Dr. Raynard Kington (RAY-nard) has been the president of Grinnell College since 2010. With an MBA and Ph.D. in Health Policy and Economics, Kington’s research interests are in “socioeconomics and race and how they impact health and health care.”
Eve L. Ewing is a Provost’s Postdoctoral Scholar at the University of Chicago. Her current research is focused on racism, social inequality, urban policy, and the impact these forces have on American public schools and the lives of young people.
Elizabeth OuYang has been a civil rights attorney and advocate for the past 30 years. She is also an adjunct professor at Columbia University’s Institute for the Study of Human Rights and New York University’s College of Arts and Science. Her areas of expertise include voting, immigration, media accountability, and combating hate crimes and police brutality.
Leah Wright Rigueur is an Assistant Professor of Public Policy at the Harvard Kennedy School of Government in Cambridge, Massachusetts. She is an expert on race and politics, modern African American history, U.S. political and social history, and riots, backlash and campus unrest. Rigueur has explored the dynamics of black Republican activists, officials and politicians as it relates to civil rights and conservatism in her latest book The Loneliness of the Black Republican: Pragmatic Politics and the Pursuit of Power. She has been featured on various news outlets including NPR’s All Things Considered.
Assistant Professor of Public Policy at the Harvard Kennedy School of Government
Areas of expertise: Race and Politics, Modern African American History, U.S. Political and Social History, and Riots, Backlash and Campus Unrest
Dr. Jessica L. Lavariega Monforti is a professor and chair of the Department of Political Science at Pace University in New York, NY. She is an expert on how public policy is impacted by gender, race, ethnicity- specifically on how Latino youth are impacted by technology, the military system and immigration policy. Monforti is the former president of the APSA Latino Caucus- an association pushing for the promotion and protection of professional development of Latina/os in political science. She has contributed to several news articles and broadcasts including NPR’s All Things Considered.
Professor and Chair of the Department of Political Science at Pace University
Areas of Expertise: Public Policy Impacts by Gender, Race, Ethnicity, and Impacts of Technology, Military System and Immigration Policy on Latino Youth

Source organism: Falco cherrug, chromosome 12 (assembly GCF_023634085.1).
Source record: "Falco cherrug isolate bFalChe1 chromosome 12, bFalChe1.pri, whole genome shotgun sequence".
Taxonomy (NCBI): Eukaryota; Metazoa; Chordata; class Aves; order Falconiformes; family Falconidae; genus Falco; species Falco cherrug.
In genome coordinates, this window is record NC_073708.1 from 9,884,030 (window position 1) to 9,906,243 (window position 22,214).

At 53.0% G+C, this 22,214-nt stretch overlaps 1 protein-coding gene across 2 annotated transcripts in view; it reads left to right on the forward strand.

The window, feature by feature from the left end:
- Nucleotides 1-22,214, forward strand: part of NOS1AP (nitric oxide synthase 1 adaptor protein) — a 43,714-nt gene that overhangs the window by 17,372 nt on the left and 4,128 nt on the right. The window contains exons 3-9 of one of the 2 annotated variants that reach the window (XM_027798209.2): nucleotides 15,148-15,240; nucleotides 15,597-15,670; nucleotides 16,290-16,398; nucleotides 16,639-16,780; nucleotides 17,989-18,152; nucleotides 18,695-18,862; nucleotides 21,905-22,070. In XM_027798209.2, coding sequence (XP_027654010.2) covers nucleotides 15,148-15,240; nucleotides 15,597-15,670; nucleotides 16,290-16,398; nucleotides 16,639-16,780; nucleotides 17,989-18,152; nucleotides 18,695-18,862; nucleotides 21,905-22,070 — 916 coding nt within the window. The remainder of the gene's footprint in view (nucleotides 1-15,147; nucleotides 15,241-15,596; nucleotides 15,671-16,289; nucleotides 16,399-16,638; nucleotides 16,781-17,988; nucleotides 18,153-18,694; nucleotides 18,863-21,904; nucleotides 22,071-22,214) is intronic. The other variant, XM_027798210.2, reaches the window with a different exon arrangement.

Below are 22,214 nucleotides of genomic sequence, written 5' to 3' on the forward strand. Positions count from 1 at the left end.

Nicole Gonzalez Van Cleve is an Assistant Professor in the Department of Criminal Justice at Temple University in Philadelphia, Pennsylvania. She is an expert on criminal justice, mass incarceration, police brutality, criminal defense racism and criminal courts. Van Cleve focuses her research on the cultural impact of mass incarceration and the racial injustice within criminal courts. Her new book, Crook County: Racism and Injustice in America’s Largest Criminal Court “reveals the paradoxes and pain of our modern legal culture, including the effects on the punished and punishers” according to Henry Louis Gates. She has provided legal commentary on several news networks including MSNBC’s The Rachel Maddow Show, discussing cultural problems with Chicago police, seen here.
Assistant Professor in the Department of Criminal Justice at Temple University
Areas of Expertise: Criminal Justice, Mass Incarceration, Police Brutality, Criminal Defense Racism, Criminal Courts and Criminal Court Reform
Kimberlé Crenshaw is a professor at Columbia Law School and UCLA Law School. Her work focuses on racial and social justice and gender equality. Intersectionality and Critical Race Theory are academic disciplines that have emerged from her work. Crenshaw is also the Executive Director and Co Founder of the Center for Intersectionality and Social Policy Studies at Columbia Law School. She has been instrumental in international organizational events such as the United Nations’ World Conference on Racism and the conference for Expert Group on Gender and Race Discrimination. She has also been an influential voice in racial justice campaigns such as “Say Her Name: Resisting Police Brutality Against Black Women” and “Black Girls Matter”. Crenshaw’s articles can be found in Ms.Magazine, Harvard Law Review, National Black Law Journal, Southern California Law Review and has appeared on MSNBC, NPR and “The Tavis Smiley Show”.
The American Bar Foundation named Crenshaw the 2016 Fellows Outstanding Scholar.
Professor of Law at Columbia and UCLA
Areas of Expertise: gender equality, race, social and racial justice, affirmative action, violence against women. structural racial inequality